Service sector spending on carbon capture and storage (CCS) projects is poised to quadruple globally from 2022-2025, driven by favorable policies and investor support, according to new analysis from Rystad Energy.

Cumulative spending over the three-year period is forecast to exceed $50 billion, the Oslo-based consultancy said, with North America and Europe accounting for the bulk.

Total spending for announced commercial projects is seen totaling $4.4 billion in 2022, up from $2.8 billion last year, researchers said.

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Spending is forecast to total $11 billion in 2023, $18 billion in 2024 and $19 billion in 2025. These figures are based only on projects already announced, and on the assumption that all projects would move forward as planned.

“CCS technology is viewed as a fundamental component of the societal decarbonization required for a successful energy transition,” said Rystad’s Lein Mann Hansen, senior analyst. “Although the technology dates back to the 1970s, the number of CCS project announcements has surged in the last two years, and service sector spending is expected to go through the roof in the coming years as a result.”

Cash is set to be spent “on a broad range of services related to the installation of the capture unit, transportation of the carbon dioxide (CO2) and storage,” the Rystad team said. Researchers cited that 63 of the 84 announced commercial CCS projects slated to begin operation by 2025 are planned for either North America or Europe.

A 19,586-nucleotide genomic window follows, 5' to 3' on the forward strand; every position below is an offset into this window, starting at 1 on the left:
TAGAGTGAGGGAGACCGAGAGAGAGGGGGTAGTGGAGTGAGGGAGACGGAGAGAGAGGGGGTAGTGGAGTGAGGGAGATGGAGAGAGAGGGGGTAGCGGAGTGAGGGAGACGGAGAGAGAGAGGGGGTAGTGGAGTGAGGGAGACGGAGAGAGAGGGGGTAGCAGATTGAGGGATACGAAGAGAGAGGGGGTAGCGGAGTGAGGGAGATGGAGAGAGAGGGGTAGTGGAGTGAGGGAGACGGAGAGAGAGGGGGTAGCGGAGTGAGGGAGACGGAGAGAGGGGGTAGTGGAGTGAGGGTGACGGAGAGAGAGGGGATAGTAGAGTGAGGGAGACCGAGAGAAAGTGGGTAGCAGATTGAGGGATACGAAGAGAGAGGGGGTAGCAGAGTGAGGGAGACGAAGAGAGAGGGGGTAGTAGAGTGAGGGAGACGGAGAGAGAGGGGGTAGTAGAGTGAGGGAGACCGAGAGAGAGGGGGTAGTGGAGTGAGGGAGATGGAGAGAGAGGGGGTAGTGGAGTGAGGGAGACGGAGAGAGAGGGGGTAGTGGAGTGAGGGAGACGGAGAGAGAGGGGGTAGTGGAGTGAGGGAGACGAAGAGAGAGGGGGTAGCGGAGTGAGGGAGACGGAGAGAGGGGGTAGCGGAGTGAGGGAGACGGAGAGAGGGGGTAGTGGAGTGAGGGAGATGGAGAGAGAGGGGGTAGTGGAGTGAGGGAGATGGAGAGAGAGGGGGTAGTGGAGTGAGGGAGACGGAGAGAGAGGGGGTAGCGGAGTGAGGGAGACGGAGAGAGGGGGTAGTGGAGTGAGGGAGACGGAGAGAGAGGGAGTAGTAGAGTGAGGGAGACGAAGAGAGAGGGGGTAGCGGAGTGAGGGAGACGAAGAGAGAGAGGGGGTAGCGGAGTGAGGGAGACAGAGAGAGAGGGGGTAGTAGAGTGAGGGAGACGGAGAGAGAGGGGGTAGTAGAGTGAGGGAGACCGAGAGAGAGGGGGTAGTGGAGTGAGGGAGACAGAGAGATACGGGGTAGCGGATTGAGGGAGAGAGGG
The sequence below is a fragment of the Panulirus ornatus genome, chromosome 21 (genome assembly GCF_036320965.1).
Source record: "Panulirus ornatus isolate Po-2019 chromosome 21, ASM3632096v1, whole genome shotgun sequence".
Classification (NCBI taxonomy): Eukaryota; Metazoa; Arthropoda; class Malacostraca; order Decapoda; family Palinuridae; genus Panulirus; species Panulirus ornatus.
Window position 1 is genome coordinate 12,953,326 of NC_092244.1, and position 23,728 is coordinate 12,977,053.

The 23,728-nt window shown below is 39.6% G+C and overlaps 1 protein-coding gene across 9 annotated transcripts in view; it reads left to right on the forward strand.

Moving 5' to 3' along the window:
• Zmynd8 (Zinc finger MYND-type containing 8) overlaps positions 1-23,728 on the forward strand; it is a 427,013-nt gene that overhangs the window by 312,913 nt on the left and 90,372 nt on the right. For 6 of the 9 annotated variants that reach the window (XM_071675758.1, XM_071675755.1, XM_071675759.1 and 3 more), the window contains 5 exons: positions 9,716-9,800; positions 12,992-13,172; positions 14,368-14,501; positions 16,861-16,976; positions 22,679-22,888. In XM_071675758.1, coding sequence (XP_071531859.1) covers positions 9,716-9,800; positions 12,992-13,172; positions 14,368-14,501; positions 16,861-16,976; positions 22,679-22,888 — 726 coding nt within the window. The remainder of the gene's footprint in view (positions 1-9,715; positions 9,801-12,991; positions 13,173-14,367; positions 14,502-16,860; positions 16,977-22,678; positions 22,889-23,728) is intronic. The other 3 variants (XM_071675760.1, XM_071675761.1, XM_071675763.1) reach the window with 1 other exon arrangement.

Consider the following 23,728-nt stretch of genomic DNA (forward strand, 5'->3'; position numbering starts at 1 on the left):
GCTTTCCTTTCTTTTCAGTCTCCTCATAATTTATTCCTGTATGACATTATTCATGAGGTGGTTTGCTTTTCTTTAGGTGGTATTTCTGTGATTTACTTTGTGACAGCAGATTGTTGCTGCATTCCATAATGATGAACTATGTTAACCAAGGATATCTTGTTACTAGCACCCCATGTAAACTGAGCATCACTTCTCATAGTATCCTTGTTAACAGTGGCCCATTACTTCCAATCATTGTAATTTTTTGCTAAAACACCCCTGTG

If all projects move ahead as scheduled, Rystad analysts expect a total of 140 CCS plants to be in operation by 2025, capturing at least 150 million metric tons/year (mmty) of CO2. This is up from 56 projects capturing up to 41 mmty currently.

Where Will CCS Spending Go?

Almost two-thirds of the total service spending would be directed to equipping facilities with the CO2 capture component and maintaining operations, according to Rystad projections.

Transportation of CO2, which can occur in gas or liquid form via pipelines, trucks and ships, would require service purchases worth $8.5 billion through 2025, the Rystad team estimated.

The third and final component of most projects is storage, which can take place on land or offshore. The storage process is likely to incur at least $9 billion in service purchases through 2025, the analysts projected. 

“The majority of these new additions will stem from Europe and North America, which account for 85% of the service purchases expected through 2025,” researchers said. “The European market will account for more than 50% of the purchases despite having almost the same number of projects in the pipeline as North America. 

“This is because many of the new upcoming projects in Europe will store CO2 offshore.”

Researchers explained that, “Offshore storage is more expensive as it requires, for example, laying subsea pipelines for transport using pipelaying vessels, offshore rigs operating at higher rates to drill injection wells, and is coupled with higher labor rates in the region.”

CCS growth in Europe is expected to be fueled by high European Union Emissions Trading System prices, “along with favorable carbon policies and support for CCS projects,” researchers said. “The North American CCS landscape is continuing to gain momentum with multiple projects announced in the U.S. and Canada, driven by national incentives and funds supporting the technology.”

Oxy Takes Flight With Airbus